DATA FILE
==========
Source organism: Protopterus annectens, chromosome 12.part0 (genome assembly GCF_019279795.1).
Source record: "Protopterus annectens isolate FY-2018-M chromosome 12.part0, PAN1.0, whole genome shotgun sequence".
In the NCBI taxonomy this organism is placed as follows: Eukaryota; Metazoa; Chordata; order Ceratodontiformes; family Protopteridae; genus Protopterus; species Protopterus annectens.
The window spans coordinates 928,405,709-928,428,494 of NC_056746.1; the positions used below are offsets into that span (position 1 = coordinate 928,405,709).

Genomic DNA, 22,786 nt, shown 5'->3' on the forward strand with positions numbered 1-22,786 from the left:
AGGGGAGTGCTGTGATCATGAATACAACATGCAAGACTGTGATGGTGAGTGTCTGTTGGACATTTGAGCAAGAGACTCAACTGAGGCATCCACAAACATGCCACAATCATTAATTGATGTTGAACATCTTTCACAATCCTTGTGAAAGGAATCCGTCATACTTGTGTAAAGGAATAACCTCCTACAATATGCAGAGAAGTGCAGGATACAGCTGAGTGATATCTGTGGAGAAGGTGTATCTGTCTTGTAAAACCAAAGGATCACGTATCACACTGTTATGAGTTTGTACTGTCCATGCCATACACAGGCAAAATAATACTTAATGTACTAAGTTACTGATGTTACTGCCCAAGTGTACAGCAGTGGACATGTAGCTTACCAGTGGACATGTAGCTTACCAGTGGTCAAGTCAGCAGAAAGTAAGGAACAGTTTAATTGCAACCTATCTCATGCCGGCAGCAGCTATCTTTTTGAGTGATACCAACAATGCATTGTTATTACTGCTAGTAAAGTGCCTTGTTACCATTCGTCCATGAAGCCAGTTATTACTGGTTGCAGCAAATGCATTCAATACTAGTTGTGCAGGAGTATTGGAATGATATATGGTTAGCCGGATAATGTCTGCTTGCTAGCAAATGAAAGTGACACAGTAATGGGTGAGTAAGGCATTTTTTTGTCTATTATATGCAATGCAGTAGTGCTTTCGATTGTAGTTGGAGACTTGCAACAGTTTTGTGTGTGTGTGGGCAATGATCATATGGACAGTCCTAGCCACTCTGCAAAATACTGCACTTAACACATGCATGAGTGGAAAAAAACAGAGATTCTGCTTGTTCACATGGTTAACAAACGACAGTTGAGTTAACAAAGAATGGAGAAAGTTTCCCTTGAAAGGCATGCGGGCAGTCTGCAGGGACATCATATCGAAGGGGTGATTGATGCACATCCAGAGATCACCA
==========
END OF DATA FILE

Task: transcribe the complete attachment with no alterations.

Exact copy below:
Source organism: Protopterus annectens, chromosome 12.part0 (genome assembly GCF_019279795.1).
Source record: "Protopterus annectens isolate FY-2018-M chromosome 12.part0, PAN1.0, whole genome shotgun sequence".
In the NCBI taxonomy this organism is placed as follows: Eukaryota; Metazoa; Chordata; order Ceratodontiformes; family Protopteridae; genus Protopterus; species Protopterus annectens.
The window spans coordinates 928,405,709-928,428,494 of NC_056746.1; the positions used below are offsets into that span (position 1 = coordinate 928,405,709).

Genomic DNA, 22,786 nt, shown 5'->3' on the forward strand with positions numbered 1-22,786 from the left:
AGGGGAGTGCTGTGATCATGAATACAACATGCAAGACTGTGATGGTGAGTGTCTGTTGGACATTTGAGCAAGAGACTCAACTGAGGCATCCACAAACATGCCACAATCATTAATTGATGTTGAACATCTTTCACAATCCTTGTGAAAGGAATCCGTCATACTTGTGTAAAGGAATAACCTCCTACAATATGCAGAGAAGTGCAGGATACAGCTGAGTGATATCTGTGGAGAAGGTGTATCTGTCTTGTAAAACCAAAGGATCACGTATCACACTGTTATGAGTTTGTACTGTCCATGCCATACACAGGCAAAATAATACTTAATGTACTAAGTTACTGATGTTACTGCCCAAGTGTACAGCAGTGGACATGTAGCTTACCAGTGGACATGTAGCTTACCAGTGGTCAAGTCAGCAGAAAGTAAGGAACAGTTTAATTGCAACCTATCTCATGCCGGCAGCAGCTATCTTTTTGAGTGATACCAACAATGCATTGTTATTACTGCTAGTAAAGTGCCTTGTTACCATTCGTCCATGAAGCCAGTTATTACTGGTTGCAGCAAATGCATTCAATACTAGTTGTGCAGGAGTATTGGAATGATATATGGTTAGCCGGATAATGTCTGCTTGCTAGCAAATGAAAGTGACACAGTAATGGGTGAGTAAGGCATTTTTTTGTCTATTATATGCAATGCAGTAGTGCTTTCGATTGTAGTTGGAGACTTGCAACAGTTTTGTGTGTGTGTGGGCAATGATCATATGGACAGTCCTAGCCACTCTGCAAAATACTGCACTTAACACATGCATGAGTGGAAAAAAACAGAGATTCTGCTTGTTCACATGGTTAACAAACGACAGTTGAGTTAACAAAGAATGGAGAAAGTTTCCCTTGAAAGGCATGCGGGCAGTCTGCAGGGACATCATATCGAAGGGGTGATTGATGCACATCCAGAGATCACCA